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CyCP
Level 2
Level 2
5 replies posted 10 sign-ins 5 sign-ins

Hi,

As per ARM documentation, Cortex-M0 LDR/STR instructions should take 2 cycles for execution. This is usually honored by the PsoC 4 MCUs, but, while accessing GPIO pins, they take 6 cycles. I am not able to find any document describing it.

Could you please help me on this?

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1 Solution
BiBi_1928986
Level 7
Level 7
First comment on blog 500 replies posted 250 replies posted

Hello.

This topic has been addressed many-many times in the past.  You won't find any Cypress documentation on this because its ARM Cortex-M0 documentation that you need to refer to.  Visit their web site.

Forum discussions illustrated that it takes 5 clock cycles to perform a write to GPIO port pin.
Solved: Re: Bitbanging Cycle Count - Infineon Developer Community
I don't have cycle numbers for GPIO input direction.

The main reason it takes longer than 2 cycles, is because the ARM core operates on its internal AHB bus and that has to be synchronized with the internal MMIO peripheral bus.  The synchronization process can take additional clock cycles, meanwhile the ARM core is stalled out waiting for the transaction to complete.

Another factor is the FLASH.  Zero wait state access is limited to slower ARM core clock speed.  With a built-in FLASH accelerator, yes, zero wait state access speed is sometimes available.

PSoC 4 has the ARM core 3-stage instruction pipeline.  This can also cause additional clock cycles if it needs to be flushed to fetch the next instruction.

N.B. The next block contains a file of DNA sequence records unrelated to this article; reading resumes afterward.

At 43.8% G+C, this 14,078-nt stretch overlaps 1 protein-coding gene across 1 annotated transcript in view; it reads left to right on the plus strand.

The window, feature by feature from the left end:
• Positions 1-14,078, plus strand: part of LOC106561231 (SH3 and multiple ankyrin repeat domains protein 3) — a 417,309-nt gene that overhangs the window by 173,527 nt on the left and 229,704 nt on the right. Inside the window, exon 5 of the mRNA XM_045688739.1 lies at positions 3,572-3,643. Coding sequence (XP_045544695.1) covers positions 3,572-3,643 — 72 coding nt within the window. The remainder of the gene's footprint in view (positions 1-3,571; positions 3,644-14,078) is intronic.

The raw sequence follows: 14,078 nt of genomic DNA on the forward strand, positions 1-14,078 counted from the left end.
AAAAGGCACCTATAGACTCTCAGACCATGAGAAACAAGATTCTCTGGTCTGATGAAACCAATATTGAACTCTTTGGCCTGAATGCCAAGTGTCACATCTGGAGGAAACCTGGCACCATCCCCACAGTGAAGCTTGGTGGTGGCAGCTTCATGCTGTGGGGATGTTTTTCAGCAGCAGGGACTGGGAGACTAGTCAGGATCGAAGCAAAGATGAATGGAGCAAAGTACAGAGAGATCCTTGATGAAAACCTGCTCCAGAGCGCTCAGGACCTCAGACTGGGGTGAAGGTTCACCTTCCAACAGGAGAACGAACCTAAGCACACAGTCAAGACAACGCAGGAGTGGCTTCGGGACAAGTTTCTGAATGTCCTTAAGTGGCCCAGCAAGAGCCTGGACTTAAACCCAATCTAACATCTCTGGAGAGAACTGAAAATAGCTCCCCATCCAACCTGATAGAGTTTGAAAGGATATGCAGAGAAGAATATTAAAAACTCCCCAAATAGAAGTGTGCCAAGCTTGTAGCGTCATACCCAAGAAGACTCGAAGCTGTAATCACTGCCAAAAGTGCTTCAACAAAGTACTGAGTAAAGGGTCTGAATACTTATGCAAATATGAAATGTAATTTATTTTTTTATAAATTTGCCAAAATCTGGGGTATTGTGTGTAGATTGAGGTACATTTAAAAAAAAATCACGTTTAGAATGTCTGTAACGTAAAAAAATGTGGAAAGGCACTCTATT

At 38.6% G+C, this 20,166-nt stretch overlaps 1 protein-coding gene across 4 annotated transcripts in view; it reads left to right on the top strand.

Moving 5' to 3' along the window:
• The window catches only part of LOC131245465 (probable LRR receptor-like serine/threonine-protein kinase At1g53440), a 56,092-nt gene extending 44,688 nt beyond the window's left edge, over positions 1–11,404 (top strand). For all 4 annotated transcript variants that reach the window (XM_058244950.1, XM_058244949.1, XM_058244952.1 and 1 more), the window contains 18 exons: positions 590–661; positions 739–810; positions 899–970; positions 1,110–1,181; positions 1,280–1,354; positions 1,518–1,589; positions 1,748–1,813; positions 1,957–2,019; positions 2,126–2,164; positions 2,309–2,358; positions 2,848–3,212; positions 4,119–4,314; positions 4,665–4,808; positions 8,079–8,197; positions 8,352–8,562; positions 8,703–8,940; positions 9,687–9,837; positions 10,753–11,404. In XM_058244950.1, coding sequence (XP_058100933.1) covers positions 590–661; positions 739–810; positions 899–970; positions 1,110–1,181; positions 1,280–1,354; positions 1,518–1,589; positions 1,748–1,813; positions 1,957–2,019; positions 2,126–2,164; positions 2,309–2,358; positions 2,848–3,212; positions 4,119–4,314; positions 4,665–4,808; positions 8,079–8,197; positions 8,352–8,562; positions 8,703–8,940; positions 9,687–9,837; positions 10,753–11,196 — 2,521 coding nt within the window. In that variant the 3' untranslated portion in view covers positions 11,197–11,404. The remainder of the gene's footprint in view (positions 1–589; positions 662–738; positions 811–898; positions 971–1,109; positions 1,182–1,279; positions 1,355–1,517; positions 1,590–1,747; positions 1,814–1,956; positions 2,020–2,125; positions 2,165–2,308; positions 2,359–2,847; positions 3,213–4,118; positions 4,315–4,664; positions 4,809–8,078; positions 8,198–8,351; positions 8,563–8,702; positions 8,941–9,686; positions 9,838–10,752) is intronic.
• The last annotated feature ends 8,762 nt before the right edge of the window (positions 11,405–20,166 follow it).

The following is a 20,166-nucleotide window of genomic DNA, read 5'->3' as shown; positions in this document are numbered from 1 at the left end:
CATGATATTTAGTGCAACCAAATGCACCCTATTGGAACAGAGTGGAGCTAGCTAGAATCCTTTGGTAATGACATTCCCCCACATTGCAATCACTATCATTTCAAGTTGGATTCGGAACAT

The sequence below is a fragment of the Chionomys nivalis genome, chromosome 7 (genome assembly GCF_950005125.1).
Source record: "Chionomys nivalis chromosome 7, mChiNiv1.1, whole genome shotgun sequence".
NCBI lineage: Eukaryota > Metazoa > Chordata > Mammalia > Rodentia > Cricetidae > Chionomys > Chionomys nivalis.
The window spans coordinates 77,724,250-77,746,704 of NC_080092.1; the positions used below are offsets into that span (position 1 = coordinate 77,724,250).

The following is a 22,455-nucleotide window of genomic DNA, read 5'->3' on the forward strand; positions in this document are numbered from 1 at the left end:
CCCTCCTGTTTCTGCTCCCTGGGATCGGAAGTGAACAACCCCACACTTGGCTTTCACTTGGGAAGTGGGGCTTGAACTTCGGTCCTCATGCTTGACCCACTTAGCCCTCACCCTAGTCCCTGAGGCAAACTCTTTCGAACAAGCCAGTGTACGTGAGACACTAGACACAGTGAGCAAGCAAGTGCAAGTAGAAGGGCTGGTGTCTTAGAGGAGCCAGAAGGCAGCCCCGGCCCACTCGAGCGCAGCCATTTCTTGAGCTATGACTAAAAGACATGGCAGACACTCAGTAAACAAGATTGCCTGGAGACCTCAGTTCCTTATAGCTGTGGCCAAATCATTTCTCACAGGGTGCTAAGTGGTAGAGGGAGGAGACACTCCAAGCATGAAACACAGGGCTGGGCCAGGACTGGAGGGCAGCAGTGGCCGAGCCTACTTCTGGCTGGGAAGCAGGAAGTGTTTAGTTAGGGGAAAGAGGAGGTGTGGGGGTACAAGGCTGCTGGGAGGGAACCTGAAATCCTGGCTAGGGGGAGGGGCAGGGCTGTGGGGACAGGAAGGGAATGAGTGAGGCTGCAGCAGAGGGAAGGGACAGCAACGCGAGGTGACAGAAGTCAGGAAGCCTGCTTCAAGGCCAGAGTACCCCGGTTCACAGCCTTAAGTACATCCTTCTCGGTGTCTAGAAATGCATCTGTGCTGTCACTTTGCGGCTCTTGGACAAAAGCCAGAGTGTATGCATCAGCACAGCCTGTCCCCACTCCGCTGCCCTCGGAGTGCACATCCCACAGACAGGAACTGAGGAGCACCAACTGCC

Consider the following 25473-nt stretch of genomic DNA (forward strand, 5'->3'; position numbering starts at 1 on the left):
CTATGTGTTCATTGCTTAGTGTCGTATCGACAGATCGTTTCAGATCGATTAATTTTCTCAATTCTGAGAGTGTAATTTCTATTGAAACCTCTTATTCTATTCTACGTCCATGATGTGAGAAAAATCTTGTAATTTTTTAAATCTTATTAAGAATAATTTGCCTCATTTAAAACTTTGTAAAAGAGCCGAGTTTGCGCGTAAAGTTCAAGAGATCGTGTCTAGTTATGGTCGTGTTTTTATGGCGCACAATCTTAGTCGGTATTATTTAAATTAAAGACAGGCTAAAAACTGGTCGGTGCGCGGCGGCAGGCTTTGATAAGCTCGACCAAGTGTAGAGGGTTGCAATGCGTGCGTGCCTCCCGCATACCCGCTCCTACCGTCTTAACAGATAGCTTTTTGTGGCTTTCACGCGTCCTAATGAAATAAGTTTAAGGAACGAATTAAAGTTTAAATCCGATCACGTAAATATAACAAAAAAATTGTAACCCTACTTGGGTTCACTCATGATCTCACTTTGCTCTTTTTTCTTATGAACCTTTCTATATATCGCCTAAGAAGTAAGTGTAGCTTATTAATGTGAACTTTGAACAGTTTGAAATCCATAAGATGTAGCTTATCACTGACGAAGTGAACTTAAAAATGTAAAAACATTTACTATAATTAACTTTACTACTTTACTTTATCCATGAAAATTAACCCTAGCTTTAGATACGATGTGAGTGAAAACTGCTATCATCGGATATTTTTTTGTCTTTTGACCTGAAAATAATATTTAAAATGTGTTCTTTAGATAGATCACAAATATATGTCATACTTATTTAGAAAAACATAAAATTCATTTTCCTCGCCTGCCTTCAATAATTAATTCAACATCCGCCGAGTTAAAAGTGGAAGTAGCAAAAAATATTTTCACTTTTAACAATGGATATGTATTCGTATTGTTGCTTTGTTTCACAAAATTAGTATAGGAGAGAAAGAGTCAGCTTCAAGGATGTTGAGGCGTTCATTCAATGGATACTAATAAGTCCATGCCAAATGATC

Then there's the GPIO output latch that needs to be clocked.  Yet another clock cycle.

PSoC 4 will behave slightly differently from a PSoC 5LP due to architecture differences.  The above discussion relates to PSoC 4.  Here's a good video explaining PSoC 5 GPIO access clock cycles if interested.
C++ vs Assembly vs Verilog. on Vimeo

As a note:
Additional clock cycles aren't limited to Cypress ARM devices.  I'm not aware of any ARM devices that don't incur extra clock cycles in order to access their I/O capabilities.

Good luck with your project.

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2 Replies
BiBi_1928986
Level 7
Level 7
First comment on blog 500 replies posted 250 replies posted

Hello.

This topic has been addressed many-many times in the past.  You won't find any Cypress documentation on this because its ARM Cortex-M0 documentation that you need to refer to.  Visit their web site.

Forum discussions illustrated that it takes 5 clock cycles to perform a write to GPIO port pin.
Solved: Re: Bitbanging Cycle Count - Infineon Developer Community
I don't have cycle numbers for GPIO input direction.

The main reason it takes longer than 2 cycles, is because the ARM core operates on its internal AHB bus and that has to be synchronized with the internal MMIO peripheral bus.  The synchronization process can take additional clock cycles, meanwhile the ARM core is stalled out waiting for the transaction to complete.

Another factor is the FLASH.  Zero wait state access is limited to slower ARM core clock speed.  With a built-in FLASH accelerator, yes, zero wait state access speed is sometimes available.

PSoC 4 has the ARM core 3-stage instruction pipeline.  This can also cause additional clock cycles if it needs to be flushed to fetch the next instruction.

Then there's the GPIO output latch that needs to be clocked.  Yet another clock cycle.

PSoC 4 will behave slightly differently from a PSoC 5LP due to architecture differences.  The above discussion relates to PSoC 4.  Here's a good video explaining PSoC 5 GPIO access clock cycles if interested.
C++ vs Assembly vs Verilog. on Vimeo

As a note:
Additional clock cycles aren't limited to Cypress ARM devices.  I'm not aware of any ARM devices that don't incur extra clock cycles in order to access their I/O capabilities.

Good luck with your project.

CyCP
Level 2
Level 2
5 replies posted 10 sign-ins 5 sign-ins

Hi,

thank you very much.

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